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Modifying Conifer Antennas for Wireless Networking

Modifying Conifer Antennas for Wireless Networking

The Conifer antennas used by Galaxy were designed to operate at a different frequency than wireless networking, and have a down-convertor integrated in the feedhorn. They need to be modified before they can be used for 802.11b wireless networking, and this page describes one way to modify them, achieving very good results.
To ensure the correct balun impedance of 50 ohms, the ratio of the inner diameter of the copper tube to the outer diameter of the brass rod should be approx 2.3.

The important dimensions are:
length of the dipole is 1/2 wavelength
length of the balun is 1/4 wavelength
ratio of inner diameter of copper tube to outer diameter of brass rod

The 802.11b standard uses 2.412MHz to 2.484MHz frequency range, so at the centre of that frequency range, 1/2 wavelength is 61mm, and 1/4 wavelength is 30.5mm.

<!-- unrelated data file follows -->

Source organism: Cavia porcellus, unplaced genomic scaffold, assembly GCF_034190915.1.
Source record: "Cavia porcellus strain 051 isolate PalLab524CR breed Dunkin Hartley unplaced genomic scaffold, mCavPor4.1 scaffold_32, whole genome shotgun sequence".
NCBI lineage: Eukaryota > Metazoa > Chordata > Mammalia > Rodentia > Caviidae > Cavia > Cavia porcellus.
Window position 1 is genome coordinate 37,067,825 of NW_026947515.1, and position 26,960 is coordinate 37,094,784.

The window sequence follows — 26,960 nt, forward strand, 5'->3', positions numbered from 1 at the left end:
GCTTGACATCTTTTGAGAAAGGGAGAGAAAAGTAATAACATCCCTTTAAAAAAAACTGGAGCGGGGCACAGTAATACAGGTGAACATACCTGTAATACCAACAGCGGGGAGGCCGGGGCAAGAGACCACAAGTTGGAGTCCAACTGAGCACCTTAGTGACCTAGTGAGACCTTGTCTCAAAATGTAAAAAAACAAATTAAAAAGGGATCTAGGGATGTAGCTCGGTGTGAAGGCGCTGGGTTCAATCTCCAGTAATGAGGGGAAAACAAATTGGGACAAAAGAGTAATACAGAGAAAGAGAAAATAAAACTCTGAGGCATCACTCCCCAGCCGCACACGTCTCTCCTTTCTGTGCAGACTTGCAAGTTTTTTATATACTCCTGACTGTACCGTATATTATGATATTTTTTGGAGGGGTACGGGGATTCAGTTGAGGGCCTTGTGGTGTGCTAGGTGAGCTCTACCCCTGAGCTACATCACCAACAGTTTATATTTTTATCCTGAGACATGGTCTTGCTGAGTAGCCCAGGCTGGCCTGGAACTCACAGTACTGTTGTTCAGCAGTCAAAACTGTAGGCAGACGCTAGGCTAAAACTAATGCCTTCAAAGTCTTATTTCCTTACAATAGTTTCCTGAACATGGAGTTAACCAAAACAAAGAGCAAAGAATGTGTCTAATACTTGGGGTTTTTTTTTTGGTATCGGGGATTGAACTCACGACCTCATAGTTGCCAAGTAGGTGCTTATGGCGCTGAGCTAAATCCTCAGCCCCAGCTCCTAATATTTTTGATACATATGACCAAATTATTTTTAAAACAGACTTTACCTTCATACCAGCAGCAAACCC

Here is a cut-away diagram showing the parts used in the construction of the dipole.

The materials we used to perform this modification:

Conifer (ex Galaxy) antenna
low-loss coax (such as LMR-400 or CNT-400)
50mm of copper pipe (~10mm internal diameter)
61mm of flat brass bar (~12mm wide by ~0.5mm thick)
30.5mm of brass pipe (~4-4.5mm outer diameter)
female n-connector

We’ve modified a number of Conifer feedhorns, and have done some testing in a controlled environment, to determine which dipole modification achieves the best results.

The testing indicates that this dipole provides at least 3dB better signal strength than the more common Galaxy modification (ie, soldering coax onto the cut-off down-convertor PCB).

These test results have been verified by other people’s test results too. Recently, a fellow WAFreenet member replaced the pcb dipole in his 18dBi Galaxy dish with a dipole I constructed using the method described above, and saw an increase in SNR of approx 4-5 dB.

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